Monthly Archives: August 2011

Our ageing population; one more reason to change the Government

I’ve just been lucky enough to sit through a lecture on population ageing with Natalie Jackson. It was absolutely fascinating. Here are a few of the points that she stressed.

Population ageing is not simply about the increase in the number of people over 65; it’s about the increasing proportion of people over 65.

Not to labour the point – the following graph shows that in the 50s there were more young people than older people, and that as time is passing more people are living longer and fewer children are being born. As a result more health services will be needed, and there will be fewer workers to provide the services, tax and support for the retired.

New Zealand has a slightly different pattern:

As you can see in the graph below, from 2001 we will be slightly more protected for a while compared to other countries. But over the next 5 years, as the baby boomers retire, structural ageing will become more obvious. There will be 100,000 people exiting the work force over the next 5 years. In just 12 years we will have more people aged over 65 than people aged under 15.

As a country, we are incredibly lucky that the pattern of population ageing for Maori is radically different from Pakeha (graph below). This may protect us as a country from some of the shock of the change.

This is the picture at a national level, but it doesn’t tell us the full story as there are already significant differences between regions in New Zealand.

In about 7% of Territorial Authorities (TAs) have 20% of the population is aged over 65; by 2026 that will be closer to 75% of TAs. Currently, almost 40% of TAs have more people exiting the labour force than entering it and this will grow to around 70% within five years.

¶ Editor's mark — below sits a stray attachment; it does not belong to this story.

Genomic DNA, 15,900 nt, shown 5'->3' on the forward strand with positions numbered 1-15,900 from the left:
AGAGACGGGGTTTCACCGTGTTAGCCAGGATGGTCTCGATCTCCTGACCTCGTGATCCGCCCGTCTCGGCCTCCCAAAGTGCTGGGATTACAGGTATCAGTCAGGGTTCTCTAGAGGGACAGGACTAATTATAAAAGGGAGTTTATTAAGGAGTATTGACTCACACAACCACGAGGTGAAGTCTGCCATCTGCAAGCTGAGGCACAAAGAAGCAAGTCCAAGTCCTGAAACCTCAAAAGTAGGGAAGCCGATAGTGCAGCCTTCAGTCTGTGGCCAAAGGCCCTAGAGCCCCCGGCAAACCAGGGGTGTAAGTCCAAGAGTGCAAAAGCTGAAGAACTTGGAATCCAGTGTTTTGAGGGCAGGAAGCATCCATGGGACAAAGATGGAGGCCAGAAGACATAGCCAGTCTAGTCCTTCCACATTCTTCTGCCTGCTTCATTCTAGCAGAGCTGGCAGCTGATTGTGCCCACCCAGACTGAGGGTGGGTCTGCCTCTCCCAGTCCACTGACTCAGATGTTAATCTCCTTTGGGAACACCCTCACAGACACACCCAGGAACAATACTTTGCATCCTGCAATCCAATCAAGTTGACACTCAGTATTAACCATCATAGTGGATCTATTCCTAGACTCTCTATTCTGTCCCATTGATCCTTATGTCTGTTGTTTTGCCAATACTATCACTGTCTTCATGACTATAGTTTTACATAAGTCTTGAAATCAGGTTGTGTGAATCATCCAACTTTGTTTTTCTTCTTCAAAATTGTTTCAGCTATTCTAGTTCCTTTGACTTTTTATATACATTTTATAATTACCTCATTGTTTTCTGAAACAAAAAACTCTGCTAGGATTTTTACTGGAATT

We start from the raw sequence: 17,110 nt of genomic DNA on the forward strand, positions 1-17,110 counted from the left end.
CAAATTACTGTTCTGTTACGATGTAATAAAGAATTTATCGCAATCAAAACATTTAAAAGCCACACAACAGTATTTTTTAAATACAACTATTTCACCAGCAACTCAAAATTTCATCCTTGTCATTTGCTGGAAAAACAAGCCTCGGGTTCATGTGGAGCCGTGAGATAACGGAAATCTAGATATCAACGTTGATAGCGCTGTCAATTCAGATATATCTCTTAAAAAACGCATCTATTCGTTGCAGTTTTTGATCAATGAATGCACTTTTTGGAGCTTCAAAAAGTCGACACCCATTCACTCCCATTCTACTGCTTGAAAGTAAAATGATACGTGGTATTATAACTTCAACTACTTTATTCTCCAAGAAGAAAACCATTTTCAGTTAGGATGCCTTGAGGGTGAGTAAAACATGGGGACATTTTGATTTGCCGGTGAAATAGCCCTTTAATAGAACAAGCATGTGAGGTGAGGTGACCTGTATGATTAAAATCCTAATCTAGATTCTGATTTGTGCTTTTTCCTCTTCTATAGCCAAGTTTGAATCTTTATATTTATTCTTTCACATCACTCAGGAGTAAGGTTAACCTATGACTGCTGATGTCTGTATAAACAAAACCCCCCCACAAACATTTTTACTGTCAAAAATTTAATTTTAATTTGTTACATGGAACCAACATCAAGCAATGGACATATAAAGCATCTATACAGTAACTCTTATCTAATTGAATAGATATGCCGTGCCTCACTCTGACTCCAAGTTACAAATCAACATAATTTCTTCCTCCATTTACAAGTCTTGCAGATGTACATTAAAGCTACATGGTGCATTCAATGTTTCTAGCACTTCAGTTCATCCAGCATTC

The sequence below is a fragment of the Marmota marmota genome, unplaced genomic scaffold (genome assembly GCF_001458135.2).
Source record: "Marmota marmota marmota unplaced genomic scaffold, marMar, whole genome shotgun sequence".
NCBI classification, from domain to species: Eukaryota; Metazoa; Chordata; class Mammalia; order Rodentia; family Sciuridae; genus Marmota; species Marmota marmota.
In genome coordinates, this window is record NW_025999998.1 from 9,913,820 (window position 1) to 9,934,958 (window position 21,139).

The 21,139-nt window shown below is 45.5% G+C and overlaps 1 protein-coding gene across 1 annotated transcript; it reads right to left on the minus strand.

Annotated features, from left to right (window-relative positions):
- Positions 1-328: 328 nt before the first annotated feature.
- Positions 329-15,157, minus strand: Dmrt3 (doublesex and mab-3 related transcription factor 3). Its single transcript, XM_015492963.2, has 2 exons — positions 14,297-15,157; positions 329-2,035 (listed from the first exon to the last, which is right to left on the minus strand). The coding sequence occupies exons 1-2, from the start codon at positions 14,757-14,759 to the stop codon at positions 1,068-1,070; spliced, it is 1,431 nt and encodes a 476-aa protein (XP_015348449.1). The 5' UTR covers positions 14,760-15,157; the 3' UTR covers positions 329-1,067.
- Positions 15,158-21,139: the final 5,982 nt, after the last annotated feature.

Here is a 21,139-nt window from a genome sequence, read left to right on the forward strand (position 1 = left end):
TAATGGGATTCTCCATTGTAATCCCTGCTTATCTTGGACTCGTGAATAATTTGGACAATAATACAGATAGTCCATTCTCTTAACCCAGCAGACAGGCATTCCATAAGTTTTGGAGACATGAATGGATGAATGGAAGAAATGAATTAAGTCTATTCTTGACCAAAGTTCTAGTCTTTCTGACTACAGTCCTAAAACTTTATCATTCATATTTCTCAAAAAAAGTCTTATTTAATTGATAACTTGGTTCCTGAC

This pattern will be even more noticeable in other high income countries, which will further globalise the labour market. This means young people with qualifications will pretty much be able to go anywhere and ask for whatever they want, and soon there will be a likely drop in tertiary education attendance as qualifications won’t be required any longer to get a job.

If we are to keep our young people in the country, and prepare those in their 30s for the much faster promotion trajectory, we need to increase our investment in social support and education while we have the tax base to do it.

And let me be clear, extending youth rates and fire at will legislation, attacking welfare provisions and reducing the real investment in education etc etc, will not create a generation of young people who feel valued and loyal.

Will you turn a blind eye?

Whose responsibility is child poverty? The movie Oranges and Sunshine brings attention to the outrageous situation of 130,000 poor children being sent unaccompanied to Australia from the U.K to help whiten Australia. This happened from the 19th Century until the 1970s. The Catholic Church, various charitable organisations, and both governments were actively engaged in this.

These children were often told their parents were dead, when in fact they were not. These children were sent into the most spartan of environments, usually given only a shirt and shorts, not even shoes, provided with the barest minimum of food and made to do the work of adults to pay for these ‘services.’ Many of the children were physically and sexually abused. These children were aged from 4 -15 years of age when deported to Australia.